This week Kate and I are attending the Digital Humanities Summer Institute at UVic. I feel like I’m going back to being a first-year undergrad (with all the awkwardness and confusion that implies) while also attending a wonderfully nerdy and welcoming summer camp. The experience (and being confronted by the realms of my ignorance) have made me reflect a bit about why I have wanted to get involved in the digital humanities. I think I need to figure out what I was thinking when I signed up to learn about IIIF Image servers or presentation API’s…
Most of my early connection to computers was for entertainment – my parents got my brother and me a colecovision console in the early 80s and then sent us to mini-university computer camp to teach us how to program on a Commodore 64 (which we then used exclusively to play games). Since both of my parents were teachers, we had a steady stream of early Apple computers intended to be educational. These were the first machines I did something other than play games on – learning (maybe?) from vaguely educational software (e.g. Where in the World is Carmen Sandiego) or writing up school assignments. And this is in essence how I have also used computers – for entertainment and for composing papers. Throughout grad school and to this day for my research, I have rarely used my computer as anything more than a word processor and, these days, increasingly a means to read pdf article and books. So, as my history shows, I really don’t have any background nor any reason why I should be trying to teach about Digital Archives.
In teaching, however, I have often sought to have students use digital environments to see historical practice from a new perspective. Almost a decade ago, I had my students in classes on medieval intellectual life edit wikipedia articles to get them used to the idea that others would see what they write or that their writing could impact how the Middle Ages is perceived (and also to improve the quality of scholarship of Wikipedia in those early days). More recently I’ve tried to incorporate smaller digital assignments to help student re-imagine their research process such as using Knightlab’s Timeline which was meant to provide a new structure for constructing historical chronologies. I’ve found that using these tools (which are really just new versions of tools long used by historians), students were able to better understand how and why scholars work the way they do.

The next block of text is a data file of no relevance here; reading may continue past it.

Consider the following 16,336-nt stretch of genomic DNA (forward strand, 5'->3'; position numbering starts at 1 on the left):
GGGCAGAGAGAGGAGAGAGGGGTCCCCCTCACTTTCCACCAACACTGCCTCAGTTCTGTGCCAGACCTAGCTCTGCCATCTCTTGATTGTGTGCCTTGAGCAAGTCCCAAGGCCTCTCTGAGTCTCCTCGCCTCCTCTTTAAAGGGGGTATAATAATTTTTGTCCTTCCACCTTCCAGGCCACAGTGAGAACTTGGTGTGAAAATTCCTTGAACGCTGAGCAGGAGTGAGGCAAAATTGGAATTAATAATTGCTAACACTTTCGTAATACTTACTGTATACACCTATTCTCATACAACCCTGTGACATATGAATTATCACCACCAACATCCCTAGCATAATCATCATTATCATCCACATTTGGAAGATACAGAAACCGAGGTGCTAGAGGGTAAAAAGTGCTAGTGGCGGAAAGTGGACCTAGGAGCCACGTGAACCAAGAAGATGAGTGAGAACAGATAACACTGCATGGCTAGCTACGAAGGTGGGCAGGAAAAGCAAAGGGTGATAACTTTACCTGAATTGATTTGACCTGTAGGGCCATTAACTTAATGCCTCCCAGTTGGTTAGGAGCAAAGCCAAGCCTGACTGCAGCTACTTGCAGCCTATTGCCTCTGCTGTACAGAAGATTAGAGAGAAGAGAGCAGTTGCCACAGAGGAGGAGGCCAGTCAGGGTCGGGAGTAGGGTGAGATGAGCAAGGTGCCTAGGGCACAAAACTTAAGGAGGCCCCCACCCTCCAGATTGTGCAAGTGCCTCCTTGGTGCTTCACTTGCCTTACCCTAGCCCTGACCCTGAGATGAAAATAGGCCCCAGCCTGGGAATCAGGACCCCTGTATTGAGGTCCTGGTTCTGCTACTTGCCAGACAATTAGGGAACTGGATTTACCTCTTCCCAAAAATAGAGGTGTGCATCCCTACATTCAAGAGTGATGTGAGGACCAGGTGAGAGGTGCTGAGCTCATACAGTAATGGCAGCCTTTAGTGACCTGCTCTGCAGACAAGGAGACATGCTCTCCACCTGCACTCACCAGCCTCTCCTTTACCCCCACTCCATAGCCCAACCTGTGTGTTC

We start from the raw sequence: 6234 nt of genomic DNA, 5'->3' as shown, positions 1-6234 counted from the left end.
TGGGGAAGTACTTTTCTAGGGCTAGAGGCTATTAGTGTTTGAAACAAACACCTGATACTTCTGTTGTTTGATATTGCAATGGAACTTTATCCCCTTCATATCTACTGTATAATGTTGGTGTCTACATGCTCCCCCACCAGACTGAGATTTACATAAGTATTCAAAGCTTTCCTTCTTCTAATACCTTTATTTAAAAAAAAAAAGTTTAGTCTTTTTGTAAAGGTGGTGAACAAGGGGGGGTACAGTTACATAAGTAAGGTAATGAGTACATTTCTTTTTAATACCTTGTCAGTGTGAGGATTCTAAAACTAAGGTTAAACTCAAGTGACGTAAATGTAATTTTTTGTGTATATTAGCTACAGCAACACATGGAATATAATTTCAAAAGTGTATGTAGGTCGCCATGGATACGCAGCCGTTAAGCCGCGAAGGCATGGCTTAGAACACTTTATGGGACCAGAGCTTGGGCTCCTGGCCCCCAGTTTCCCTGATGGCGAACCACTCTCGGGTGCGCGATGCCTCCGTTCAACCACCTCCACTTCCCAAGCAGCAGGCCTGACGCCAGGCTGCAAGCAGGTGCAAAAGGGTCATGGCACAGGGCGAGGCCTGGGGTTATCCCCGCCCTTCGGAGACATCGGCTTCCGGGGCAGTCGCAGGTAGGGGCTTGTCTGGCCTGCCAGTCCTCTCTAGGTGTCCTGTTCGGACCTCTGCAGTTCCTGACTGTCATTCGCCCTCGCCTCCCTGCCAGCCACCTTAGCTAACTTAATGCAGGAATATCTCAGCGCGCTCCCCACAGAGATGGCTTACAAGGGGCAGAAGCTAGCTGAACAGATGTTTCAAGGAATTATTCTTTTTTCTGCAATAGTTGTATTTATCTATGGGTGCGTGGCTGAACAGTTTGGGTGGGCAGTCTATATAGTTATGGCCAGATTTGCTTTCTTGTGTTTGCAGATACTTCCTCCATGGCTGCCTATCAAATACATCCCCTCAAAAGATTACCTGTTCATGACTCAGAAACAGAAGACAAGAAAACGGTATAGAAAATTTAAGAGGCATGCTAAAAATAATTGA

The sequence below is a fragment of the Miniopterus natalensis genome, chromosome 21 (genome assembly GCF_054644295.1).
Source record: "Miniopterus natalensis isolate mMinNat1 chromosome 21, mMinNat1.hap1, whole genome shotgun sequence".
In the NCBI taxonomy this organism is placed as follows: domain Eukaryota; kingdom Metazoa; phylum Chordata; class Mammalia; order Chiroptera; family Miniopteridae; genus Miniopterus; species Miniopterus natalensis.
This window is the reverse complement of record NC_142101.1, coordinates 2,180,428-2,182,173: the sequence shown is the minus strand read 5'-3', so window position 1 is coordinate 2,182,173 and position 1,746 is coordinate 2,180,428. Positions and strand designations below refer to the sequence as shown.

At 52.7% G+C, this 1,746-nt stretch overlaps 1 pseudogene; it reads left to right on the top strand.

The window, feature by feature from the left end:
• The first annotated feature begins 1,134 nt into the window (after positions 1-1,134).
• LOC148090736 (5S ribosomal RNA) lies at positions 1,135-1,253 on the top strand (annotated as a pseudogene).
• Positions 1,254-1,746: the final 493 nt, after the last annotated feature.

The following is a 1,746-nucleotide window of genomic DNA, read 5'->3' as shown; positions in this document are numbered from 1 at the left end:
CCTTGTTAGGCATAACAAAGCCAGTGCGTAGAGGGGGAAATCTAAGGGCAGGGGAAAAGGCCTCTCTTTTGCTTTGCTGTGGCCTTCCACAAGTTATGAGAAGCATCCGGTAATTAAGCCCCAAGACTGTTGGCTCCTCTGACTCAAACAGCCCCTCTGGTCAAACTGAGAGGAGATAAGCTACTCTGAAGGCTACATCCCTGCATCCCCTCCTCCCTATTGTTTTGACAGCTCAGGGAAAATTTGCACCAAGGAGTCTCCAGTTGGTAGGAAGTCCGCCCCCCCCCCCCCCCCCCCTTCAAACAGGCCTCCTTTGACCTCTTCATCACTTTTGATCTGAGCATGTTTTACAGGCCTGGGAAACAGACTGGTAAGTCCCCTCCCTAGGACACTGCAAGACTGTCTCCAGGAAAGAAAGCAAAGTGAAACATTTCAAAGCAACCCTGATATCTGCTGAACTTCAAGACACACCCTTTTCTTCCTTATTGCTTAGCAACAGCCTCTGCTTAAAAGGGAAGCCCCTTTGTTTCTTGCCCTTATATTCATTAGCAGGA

It is with this in mind that I want to create a new course devoted to the process of digital archiving – even though I takes me far outside my comfort zone (reading and thinking about Medieval Latin texts), and into the terrifying world of Unix and command line editing. Thank goodness I have a graduate student to act as an Ariadne in this DH labyrinth.